With Splice Bridge, you get the same online library version but in an app. Again, you can listen to the samples before purchasing match the tempo and key of the loops to your project to see if it fit well. But you don’t get the sound manipulation features you get with Loopcloud.
In terms of sample quality, Splice is one step ahead, but in quantity, Loopcloud is better. Interface-wise, Splice is more intuitive, and Loopcloud is a bit more complex. Both platforms integrated AI into their workflow, but with Splice, AI also works for creating tracks, not only for finding the right sample.
So, in the end, Splice is more intuitive and easier to use with slightly better-quality samples, while Loopcloud gives you more control over your sound with more features. Plus, Loopcloud offers more affordable subscription plans.
Fundamentally, Splice and Loopcloud allow you to browse through a massive cloud-based sample library and download only the sounds you want. Both services let you browse through their entire catalogs without paying, which means you’ll never be forced to waste money on sounds and presets you don’t even need.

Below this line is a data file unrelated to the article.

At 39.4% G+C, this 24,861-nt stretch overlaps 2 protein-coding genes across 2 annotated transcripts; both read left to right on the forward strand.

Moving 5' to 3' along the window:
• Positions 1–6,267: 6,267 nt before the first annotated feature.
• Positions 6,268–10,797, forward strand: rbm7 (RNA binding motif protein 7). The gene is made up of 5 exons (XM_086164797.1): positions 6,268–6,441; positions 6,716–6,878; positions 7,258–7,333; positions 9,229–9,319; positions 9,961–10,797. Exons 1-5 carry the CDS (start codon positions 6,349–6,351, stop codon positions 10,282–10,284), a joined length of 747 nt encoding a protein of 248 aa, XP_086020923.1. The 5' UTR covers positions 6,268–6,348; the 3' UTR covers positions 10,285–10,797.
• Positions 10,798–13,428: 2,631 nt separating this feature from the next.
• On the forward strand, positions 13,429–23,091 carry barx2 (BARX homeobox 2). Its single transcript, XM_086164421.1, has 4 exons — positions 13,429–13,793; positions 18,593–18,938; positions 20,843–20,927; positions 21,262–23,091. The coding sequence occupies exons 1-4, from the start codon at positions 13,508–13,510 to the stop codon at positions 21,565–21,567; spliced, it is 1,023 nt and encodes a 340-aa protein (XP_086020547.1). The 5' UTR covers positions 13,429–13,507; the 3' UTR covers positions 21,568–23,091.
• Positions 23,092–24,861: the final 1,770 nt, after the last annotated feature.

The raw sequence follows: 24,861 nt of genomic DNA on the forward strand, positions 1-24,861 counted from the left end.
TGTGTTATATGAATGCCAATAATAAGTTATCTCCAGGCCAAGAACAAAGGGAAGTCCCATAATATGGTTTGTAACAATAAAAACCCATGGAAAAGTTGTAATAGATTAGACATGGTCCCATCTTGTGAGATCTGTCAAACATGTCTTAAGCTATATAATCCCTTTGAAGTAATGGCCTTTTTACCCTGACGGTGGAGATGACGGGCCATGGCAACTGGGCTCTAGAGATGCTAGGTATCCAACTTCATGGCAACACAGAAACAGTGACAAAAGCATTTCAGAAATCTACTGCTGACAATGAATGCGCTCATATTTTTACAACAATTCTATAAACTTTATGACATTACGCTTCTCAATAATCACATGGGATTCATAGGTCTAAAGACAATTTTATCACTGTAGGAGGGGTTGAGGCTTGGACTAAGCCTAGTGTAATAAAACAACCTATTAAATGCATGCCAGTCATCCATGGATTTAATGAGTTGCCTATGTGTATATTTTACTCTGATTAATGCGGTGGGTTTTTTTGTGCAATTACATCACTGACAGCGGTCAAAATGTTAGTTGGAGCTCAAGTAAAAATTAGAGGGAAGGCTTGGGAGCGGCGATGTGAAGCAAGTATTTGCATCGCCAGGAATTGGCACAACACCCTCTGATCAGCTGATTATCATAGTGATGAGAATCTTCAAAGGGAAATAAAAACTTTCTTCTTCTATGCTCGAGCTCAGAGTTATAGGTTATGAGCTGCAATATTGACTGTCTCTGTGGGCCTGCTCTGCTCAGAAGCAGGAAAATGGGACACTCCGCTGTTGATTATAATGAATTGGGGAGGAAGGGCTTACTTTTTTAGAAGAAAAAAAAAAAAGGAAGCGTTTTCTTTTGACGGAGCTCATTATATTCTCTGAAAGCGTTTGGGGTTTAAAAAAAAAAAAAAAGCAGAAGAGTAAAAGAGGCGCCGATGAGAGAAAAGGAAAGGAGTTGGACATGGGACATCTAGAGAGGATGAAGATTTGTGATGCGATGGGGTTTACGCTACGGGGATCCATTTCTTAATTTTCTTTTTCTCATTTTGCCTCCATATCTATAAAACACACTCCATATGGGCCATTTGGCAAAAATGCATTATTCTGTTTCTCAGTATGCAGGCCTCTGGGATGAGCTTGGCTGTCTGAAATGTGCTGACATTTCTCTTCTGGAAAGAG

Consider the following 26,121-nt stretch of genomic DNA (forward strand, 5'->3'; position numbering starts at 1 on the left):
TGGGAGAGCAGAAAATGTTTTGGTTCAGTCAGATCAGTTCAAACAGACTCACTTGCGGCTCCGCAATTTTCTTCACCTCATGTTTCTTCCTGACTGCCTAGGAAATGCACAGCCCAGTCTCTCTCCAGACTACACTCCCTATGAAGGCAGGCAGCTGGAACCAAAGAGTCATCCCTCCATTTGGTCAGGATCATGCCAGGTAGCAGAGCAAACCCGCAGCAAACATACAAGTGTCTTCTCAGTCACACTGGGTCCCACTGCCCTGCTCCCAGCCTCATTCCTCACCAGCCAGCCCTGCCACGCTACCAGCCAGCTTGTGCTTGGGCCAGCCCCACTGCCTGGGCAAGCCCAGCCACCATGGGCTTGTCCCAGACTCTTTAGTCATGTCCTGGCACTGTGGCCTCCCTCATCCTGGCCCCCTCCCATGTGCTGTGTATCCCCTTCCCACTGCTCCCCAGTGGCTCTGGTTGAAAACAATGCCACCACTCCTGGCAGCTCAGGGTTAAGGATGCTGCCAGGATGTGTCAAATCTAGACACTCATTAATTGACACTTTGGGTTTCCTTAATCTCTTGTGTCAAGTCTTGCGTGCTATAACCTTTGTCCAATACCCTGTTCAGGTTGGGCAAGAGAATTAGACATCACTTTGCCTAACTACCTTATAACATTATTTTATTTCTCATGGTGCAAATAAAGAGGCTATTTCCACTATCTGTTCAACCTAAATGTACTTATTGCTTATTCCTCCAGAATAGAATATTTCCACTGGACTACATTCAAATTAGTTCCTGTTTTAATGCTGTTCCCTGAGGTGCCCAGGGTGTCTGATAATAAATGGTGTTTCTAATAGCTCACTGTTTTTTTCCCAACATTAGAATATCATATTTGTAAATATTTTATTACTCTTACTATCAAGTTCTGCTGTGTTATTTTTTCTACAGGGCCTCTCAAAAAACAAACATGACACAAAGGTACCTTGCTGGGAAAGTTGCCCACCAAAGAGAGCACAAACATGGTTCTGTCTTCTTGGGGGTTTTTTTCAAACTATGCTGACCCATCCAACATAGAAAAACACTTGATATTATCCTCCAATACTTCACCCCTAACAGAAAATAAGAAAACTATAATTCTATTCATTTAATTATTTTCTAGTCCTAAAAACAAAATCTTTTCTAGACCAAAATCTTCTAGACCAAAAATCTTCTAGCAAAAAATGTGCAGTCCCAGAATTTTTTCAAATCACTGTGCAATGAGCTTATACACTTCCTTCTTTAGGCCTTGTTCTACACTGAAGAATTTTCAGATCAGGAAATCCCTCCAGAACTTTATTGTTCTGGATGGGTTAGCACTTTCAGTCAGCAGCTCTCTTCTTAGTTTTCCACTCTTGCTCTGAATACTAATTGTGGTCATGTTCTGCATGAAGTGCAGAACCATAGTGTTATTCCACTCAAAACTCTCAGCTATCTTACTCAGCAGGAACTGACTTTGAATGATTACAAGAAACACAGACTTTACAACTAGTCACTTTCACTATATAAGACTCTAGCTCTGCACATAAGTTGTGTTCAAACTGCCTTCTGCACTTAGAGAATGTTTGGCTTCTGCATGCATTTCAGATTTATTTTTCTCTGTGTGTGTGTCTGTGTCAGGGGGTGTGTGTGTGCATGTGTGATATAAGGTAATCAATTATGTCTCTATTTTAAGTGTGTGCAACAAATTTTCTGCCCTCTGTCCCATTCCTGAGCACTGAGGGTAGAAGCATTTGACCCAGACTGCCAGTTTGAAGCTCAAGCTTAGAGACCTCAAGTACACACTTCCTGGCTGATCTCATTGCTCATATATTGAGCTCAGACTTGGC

Splice and Loopcloud’s websites are very similar. You can search sounds using a comprehensive list of tags ranging from one-shots/loops to tones, genres, and even length. Splice has more tags and more search filters, making things smoother.
I find Splice’s interface more intuitive and easier to navigate through. This is mainly because Loopcloud has more features, making the app and the website a bit more complex. Splice has many tags and search features, allowing you to find the samples you are looking for more easily.
When it comes to DAW integration, Loopcloud is superior. Loopcloud desktop plug-in is a standalone app that offers many features for creativity. In contrast, the Splice Bridge app is a DAW plug-in with more limited features, pretty much similar to Splice’s website library.
Splice Bridge allows you to try out the samples and match the tempo and the tone of your project with the sample before purchasing them. But, it does not allow you to manipulate the sound, chop it, or add effects, for instance.
On the other hand, Loopcloud has the same features, plus a sound editor for chopping sounds, changing their lengths and pitches, adapting their tempo, adding audio effects, and more.